Thanks for the article – very thought provoking. I was fortunate to have had education benefits from my military service to assist in paying for my college education. With that said … I like to challenge the assumption that college is necessary to succeed in life. Education, not college should be the goal – I think the two are often separated. I have hired many employees and the success of the employee was not driven by their degrees but by the application of their education and knowledge. Going to a pay-as-you-earn system will add to the overall problem of debt. It takes responsibility away from from those borrowing the money when/if they don’t go out and earn enough. As a manager I have experienced the other side to this problem when an employee asks for a raise because they can’t pay their bills. Your work and your effort determine your compensation – not how much you owe. I don’t think college should only be for the wealthy but I believe that someone can learn as much as or more than someone with a degree by finding a mentor and learning from actual experience. The whole college/education paradigm needs a realignment.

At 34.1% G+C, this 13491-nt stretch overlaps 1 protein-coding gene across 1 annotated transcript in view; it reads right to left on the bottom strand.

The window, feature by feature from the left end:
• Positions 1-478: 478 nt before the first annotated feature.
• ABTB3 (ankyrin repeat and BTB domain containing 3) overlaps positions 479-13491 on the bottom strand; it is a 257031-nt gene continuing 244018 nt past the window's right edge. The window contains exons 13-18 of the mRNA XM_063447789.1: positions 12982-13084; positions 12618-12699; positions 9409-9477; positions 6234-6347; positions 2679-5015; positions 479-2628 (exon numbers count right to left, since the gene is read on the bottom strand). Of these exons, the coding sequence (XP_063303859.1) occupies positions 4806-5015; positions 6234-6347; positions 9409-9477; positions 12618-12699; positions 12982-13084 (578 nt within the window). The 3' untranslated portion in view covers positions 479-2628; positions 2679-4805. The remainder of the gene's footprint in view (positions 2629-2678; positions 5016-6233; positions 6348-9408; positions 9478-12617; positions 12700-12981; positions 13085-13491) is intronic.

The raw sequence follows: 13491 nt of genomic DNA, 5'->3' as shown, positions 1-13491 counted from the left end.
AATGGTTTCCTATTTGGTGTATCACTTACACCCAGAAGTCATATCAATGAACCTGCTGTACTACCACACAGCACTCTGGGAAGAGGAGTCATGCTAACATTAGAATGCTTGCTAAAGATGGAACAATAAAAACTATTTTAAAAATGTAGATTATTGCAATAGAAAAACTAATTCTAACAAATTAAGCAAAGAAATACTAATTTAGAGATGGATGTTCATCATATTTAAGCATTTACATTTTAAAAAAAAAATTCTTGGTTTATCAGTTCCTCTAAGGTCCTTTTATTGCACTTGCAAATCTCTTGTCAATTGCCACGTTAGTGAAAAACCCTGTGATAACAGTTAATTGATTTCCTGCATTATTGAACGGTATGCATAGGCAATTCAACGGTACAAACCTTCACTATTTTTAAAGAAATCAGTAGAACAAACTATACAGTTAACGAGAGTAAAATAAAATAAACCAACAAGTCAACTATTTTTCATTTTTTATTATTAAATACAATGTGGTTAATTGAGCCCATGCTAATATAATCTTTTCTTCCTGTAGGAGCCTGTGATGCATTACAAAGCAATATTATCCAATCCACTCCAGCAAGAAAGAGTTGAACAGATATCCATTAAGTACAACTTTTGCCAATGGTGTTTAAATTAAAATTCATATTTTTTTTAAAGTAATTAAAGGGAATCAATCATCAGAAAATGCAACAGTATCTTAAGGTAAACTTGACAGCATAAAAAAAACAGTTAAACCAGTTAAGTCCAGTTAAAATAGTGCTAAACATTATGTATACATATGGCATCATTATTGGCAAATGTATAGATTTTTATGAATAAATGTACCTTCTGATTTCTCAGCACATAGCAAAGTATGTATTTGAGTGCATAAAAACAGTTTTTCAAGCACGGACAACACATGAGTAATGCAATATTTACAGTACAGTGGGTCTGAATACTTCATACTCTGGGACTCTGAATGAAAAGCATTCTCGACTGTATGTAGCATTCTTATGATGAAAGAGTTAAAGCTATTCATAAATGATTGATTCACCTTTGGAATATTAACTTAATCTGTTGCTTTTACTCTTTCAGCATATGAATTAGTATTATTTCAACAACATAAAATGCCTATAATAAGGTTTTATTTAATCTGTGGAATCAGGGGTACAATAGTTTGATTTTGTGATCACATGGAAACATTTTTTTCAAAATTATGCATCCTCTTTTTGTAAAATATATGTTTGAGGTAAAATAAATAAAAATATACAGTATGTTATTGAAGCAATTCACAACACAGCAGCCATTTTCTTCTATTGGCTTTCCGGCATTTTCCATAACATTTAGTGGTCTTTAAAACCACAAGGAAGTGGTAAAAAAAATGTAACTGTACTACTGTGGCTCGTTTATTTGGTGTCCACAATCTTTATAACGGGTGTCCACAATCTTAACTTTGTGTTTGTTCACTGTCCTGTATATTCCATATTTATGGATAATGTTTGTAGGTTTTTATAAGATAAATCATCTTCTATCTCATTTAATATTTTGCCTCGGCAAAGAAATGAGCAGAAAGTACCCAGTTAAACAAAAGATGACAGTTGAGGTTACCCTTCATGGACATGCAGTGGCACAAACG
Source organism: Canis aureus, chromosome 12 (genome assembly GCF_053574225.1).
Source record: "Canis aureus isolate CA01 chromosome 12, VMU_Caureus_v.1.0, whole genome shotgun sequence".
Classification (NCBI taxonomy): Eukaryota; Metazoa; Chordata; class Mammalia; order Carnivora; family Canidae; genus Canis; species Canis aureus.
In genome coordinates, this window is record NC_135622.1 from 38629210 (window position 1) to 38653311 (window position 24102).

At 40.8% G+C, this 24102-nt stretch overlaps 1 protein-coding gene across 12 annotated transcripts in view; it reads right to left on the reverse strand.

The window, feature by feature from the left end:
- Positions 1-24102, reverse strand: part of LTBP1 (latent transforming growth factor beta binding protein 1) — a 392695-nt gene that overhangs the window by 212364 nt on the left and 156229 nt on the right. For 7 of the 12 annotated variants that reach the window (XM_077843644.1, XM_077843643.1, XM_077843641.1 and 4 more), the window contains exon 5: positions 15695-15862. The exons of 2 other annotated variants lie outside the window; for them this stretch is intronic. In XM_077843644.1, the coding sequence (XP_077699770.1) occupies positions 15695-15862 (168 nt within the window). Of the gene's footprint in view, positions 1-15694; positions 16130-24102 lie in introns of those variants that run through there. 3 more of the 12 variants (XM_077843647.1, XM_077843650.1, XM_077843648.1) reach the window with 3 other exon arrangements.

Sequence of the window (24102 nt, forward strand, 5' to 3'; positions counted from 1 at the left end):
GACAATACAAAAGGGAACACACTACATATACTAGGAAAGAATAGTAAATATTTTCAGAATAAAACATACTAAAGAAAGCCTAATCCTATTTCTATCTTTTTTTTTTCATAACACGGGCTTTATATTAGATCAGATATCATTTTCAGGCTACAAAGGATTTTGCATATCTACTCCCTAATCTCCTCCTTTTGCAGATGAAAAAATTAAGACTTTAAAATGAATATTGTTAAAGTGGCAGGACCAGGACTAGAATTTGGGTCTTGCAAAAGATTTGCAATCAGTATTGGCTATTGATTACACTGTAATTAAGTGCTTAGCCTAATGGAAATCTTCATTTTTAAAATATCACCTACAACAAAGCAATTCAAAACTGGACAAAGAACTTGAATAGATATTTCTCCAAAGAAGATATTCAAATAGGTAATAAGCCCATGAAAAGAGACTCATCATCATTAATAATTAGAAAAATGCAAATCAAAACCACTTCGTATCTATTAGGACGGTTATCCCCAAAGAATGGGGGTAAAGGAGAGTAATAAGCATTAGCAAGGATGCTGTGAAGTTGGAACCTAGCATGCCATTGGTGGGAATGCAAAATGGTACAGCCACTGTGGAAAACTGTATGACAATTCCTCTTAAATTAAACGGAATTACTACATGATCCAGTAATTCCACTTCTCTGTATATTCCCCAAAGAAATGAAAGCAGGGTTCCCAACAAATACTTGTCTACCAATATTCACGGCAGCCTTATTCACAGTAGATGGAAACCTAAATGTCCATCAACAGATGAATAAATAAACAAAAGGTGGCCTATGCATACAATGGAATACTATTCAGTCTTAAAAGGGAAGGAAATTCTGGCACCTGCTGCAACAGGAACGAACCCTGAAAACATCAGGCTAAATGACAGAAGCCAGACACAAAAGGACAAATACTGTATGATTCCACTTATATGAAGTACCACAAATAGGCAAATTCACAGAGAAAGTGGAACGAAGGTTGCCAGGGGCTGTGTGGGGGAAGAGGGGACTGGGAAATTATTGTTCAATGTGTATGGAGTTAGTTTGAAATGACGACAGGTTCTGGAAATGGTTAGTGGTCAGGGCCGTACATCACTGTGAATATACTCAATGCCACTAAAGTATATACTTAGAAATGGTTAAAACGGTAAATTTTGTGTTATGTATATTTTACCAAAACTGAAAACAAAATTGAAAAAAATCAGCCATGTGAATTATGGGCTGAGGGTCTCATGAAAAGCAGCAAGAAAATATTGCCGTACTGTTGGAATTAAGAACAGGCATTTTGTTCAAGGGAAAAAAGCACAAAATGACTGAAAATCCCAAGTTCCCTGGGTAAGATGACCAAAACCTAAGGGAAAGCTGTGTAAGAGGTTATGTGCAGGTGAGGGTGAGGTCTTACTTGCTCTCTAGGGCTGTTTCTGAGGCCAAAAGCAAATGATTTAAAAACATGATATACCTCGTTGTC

2. One of my clients just applied for and received the new income based payment. It knocked quite a bit off of their payment – maybe 20-30%! I love the breakdown and the sheer education dump…great work! Will be linking to this in my weekend reading post!

  3. In Canada we have a different set up. In fact where I live if you come back and work in the province you were born to work after completing school you can receive 60% of your tuition back. It is a huge financial benefit. Both my hubby and I have taken advantage of this. It has help eliminate our student debt. 

    • Sounds like Canadians appreciate higher education is an investment in the country’s/province’s future. I wonder how a proposal of a similar policy in the US would be received.

      • I think it would depend on who you are talking to. We do pay higher income tax which supports other national policies like health care etc. which is not in effect in the USA. This could be a constraint. 

  4. Adam - Magical

    In the UK, all student loans are based on income….we pay 9% of all earning over £15k a year and forgiven if I have any debt left when I’m 65 (I graduated in 2007). Newer graduates and current college kids have higher tuition than I did but they don’t have to pay anything back until they are earning over £21k a year and debt is forgiven after 25 years.